I love traveling solo. Ever since those three months I spent in Europe with a backpack and a Eurail Pass when I was 22, I’ve thrived on the unmediated adventure, the open possibilities, and even the occasional loneliness that comes with heading to far-flung places on my own. Traveling with a posse was never my thing, and I was always bemused by those who signed up for organized group tours.
As a group-travel skeptic, then, I was intrigued to meet Jessica and Caitlin, two seasoned and intrepid solo travelers who have harnessed all they’ve learned out in the world over the years to create group travel experiences for women through their company, Purposeful Nomad. I had a suspicion that their approach might cater to someone like me, and was curious to get their take on what group travel can offer a sometimes-sociable introvert who loves to travel on her own, who freaks out if she doesn’t get her daily alone time, and who hasn’t loved the few group travel experiences she’s had in the past.
I had a chance to catch up with Jess and Caitlin earlier this month. We had a refreshingly honest conversation about the pros and cons of group travel, and how they work to make it appealing to those of us with a stubborn independent streak. I have to say, I came away impressed with their approach…
Sarah: Hi gals! I’m excited to talk about group travel with the two of you, because even though you run organized tours with Purposeful Nomad, you both started out as solo travelers. I’m curious to know the things you value most about independent travel?
Caitlin: Solo travel allows me to move about freely and on my own schedule. I can pick and choose what I alone want to do. More importantly, it really heightens my awareness and forces me to face new challenges head on. It pushes my boundaries on what I think I can do. I like stepping outside my comfort zone. That’s where a lot of personal growth can happen.
Jess: When I travel solo I have more time to sink into the place that I’m visiting. I feel drops of rain on my face more deeply, I see and smell more vividly and my creativity is always heightened. I have the freedom to make my own way and can chose to live deeply in a culture or check out for the day in a hammock near the beach. Mostly, I like the struggle of feeling alone, needing to work it out by myself or get over my own anxiety. There is something freeing and amazing when you do it by yourself.
S: How did you think about those things when creating your tours?
J: We’ve thought about this a lot. When researching a trip, Caitlin and I do daily gut checks about how we feel about each place, to see if we’d be satisfied as a solo traveler. It can take months or more to complete all of our research and planning for just this reason.
It took us two years to stitch together our Ecuador Food, Farm, Fleece tour, for example. We kept going back to the country looking for adventures that were off the beaten path, truly unique and that really reflect our style of travel.
For us, community connection is key and we strive to find experiences that you would be very challenged to find if solo backpacking unless you lived in the country for months and had access to translators, local guides and drivers. Like the organic chocolate farm in the Cloud Forest of Ecuador, where we learn the bean-to-bar process, sleep in the community and then go back the next day to work the farm. Or in India, where we sleep a night in an off-the-grid village and work with the ladies of Sambhali Trust.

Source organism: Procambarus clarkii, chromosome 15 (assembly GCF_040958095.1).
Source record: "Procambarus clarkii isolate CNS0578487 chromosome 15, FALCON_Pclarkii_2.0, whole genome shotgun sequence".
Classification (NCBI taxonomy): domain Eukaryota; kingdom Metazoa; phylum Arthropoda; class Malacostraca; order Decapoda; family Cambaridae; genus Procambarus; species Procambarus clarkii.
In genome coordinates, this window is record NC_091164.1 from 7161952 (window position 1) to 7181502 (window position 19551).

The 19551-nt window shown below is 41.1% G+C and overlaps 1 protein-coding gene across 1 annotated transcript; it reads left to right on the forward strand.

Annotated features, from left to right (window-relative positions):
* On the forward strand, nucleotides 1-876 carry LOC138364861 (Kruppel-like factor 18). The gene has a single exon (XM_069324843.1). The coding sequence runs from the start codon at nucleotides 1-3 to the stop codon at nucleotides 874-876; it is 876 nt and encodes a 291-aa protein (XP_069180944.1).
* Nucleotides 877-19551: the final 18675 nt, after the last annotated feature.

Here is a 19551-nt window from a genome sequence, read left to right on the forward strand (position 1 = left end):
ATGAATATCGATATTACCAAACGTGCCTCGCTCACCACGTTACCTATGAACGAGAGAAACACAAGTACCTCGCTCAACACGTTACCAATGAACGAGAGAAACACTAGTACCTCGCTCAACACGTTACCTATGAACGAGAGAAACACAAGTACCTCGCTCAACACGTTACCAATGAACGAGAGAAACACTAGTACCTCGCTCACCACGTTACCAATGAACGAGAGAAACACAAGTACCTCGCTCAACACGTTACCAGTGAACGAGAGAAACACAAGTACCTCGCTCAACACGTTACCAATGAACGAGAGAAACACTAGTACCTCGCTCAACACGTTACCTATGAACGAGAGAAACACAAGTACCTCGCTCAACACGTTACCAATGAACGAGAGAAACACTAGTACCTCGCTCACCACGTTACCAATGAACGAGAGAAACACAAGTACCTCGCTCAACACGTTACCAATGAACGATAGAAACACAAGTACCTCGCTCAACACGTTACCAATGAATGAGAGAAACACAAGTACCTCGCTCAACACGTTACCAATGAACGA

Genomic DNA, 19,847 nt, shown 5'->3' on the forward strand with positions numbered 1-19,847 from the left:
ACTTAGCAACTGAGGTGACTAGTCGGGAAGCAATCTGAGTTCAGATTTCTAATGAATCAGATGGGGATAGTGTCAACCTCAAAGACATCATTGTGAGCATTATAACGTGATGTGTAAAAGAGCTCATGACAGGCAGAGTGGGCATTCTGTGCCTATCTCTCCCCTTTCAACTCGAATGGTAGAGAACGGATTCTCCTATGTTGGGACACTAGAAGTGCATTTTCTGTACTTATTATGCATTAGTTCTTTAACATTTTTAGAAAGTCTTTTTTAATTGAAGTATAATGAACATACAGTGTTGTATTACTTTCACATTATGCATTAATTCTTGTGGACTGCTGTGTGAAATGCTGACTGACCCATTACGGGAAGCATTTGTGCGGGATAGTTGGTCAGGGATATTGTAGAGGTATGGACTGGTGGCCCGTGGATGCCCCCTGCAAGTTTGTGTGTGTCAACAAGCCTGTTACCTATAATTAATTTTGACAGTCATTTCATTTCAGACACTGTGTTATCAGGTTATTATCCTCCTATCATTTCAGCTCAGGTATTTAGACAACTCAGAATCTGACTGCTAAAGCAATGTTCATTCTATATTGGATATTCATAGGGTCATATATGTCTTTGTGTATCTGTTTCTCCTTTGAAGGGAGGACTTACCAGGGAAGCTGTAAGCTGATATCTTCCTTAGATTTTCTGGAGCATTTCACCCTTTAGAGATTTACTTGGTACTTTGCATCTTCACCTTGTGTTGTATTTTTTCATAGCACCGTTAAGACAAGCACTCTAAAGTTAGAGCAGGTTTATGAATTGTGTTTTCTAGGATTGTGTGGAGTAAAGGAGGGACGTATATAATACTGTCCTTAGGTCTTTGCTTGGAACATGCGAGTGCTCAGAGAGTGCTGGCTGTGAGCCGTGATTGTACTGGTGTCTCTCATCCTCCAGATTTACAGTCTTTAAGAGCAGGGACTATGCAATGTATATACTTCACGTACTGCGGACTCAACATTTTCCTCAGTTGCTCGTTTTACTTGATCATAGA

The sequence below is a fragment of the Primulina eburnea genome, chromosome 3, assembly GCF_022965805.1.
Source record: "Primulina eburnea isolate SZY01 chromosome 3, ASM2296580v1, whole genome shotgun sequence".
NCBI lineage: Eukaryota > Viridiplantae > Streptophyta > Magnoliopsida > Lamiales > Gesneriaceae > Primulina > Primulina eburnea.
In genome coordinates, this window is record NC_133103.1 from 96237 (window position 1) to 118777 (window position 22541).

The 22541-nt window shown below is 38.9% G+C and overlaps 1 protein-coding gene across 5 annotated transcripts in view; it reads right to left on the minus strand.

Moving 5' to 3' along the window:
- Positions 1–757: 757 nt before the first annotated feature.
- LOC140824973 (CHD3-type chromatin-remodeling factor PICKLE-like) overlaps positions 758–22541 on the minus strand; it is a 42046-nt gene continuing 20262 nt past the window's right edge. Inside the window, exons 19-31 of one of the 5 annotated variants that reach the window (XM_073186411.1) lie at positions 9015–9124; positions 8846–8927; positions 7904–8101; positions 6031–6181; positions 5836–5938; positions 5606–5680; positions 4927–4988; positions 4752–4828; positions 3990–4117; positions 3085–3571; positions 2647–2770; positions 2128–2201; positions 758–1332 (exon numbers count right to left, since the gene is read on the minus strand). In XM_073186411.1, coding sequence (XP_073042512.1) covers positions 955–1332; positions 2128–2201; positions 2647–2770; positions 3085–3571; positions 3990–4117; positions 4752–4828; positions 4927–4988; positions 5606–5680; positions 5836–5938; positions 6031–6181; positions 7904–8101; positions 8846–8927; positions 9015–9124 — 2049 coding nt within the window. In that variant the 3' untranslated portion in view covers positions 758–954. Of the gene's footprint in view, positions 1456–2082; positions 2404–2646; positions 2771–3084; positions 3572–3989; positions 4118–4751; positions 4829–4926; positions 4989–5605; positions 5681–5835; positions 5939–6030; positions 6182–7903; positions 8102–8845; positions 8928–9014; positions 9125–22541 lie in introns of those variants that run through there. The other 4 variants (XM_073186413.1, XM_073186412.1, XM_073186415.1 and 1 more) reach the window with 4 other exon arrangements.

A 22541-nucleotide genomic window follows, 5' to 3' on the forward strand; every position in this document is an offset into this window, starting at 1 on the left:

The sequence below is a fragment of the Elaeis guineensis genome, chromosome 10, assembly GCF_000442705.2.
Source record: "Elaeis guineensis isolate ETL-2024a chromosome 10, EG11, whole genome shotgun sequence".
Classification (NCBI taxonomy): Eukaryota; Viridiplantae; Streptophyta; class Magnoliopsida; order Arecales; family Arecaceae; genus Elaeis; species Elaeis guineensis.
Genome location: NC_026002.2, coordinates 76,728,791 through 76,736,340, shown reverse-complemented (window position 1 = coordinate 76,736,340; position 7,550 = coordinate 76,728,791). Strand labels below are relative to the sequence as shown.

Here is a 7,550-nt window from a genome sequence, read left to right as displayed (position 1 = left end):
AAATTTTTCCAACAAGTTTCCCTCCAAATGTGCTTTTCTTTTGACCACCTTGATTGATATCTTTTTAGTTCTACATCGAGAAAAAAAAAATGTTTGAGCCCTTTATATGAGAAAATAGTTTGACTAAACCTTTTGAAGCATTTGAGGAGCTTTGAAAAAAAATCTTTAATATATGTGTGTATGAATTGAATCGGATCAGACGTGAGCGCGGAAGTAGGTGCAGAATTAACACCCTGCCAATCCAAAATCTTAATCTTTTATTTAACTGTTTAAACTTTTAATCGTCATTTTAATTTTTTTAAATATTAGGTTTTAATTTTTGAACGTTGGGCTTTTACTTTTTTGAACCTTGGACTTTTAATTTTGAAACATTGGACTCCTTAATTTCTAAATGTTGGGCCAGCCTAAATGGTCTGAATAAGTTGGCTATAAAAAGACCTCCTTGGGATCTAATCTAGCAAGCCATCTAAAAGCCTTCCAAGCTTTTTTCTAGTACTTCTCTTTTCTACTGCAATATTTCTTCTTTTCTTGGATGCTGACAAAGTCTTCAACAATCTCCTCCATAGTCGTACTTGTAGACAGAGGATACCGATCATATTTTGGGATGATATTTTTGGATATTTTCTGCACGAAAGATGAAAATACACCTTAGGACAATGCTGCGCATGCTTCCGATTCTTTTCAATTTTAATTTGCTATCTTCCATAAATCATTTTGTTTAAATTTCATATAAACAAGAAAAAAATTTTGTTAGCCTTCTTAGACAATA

S: That gets right at one of my other hesitations about group travel…When I go to unfamiliar places, I’d rather not be surrounded by other people like me the whole time. I’d rather find opportunities to interact with locals.
C: That’s exactly the mission of Purposeful Nomad, too. Besides the immediate small group, all we do is interact with the locals. From service projects, to fun exchanges, to education opportunities, we believe all the good stuff about travel comes from the locals.
J: When Caitlin and I both solo backpacked it was important for us to dig deep into the culture and we emulate this in our trips. We are very careful about which communities we work with, how authentic the experience is, and if we believe each interaction can and will be a mutual exchange. We do our research and ask hard questions. We will walk away from places that just don’t feel right or feel too touristy.
S: A related worry of mine is that group travel creates a buffer between myself and my environment that prevents me from experiencing the place as fully as I might on my own.
C: I would say our trips do the exact opposite. When you travel with us you are going to see things and meet people that you wouldn’t otherwise. We painstakingly research, travel and discover off-the-beaten path adventures and communities. We relish working with people who haven’t worked in the tourism sector before because we know we are offering totally new and unique experiences. We provide local guides and drivers that help us get to where we want to go and assist us in bridging gaps to get there. Keeping our group size to a minimum also helps soften our impact.
J: I think in some cases it would be logistically impossible to have these experiences on your own. We work with a small non-profit called Paqocha that is helping reintroduce alpacas to the highlands of Ecuador. We are the only group to work with them and these communities and finding these places is challenging and requires translators, drivers and guides. These villages are so real and lacking in tourist infrastructure that it takes heavy logistical planning to make it work. It would be very challenging to do this on your own.
S: On the flip side of wanting to meet people when traveling, I really value my alone time. I don’t like to be around other people 24/7, and struggle when I can’t get away from the group for days on end.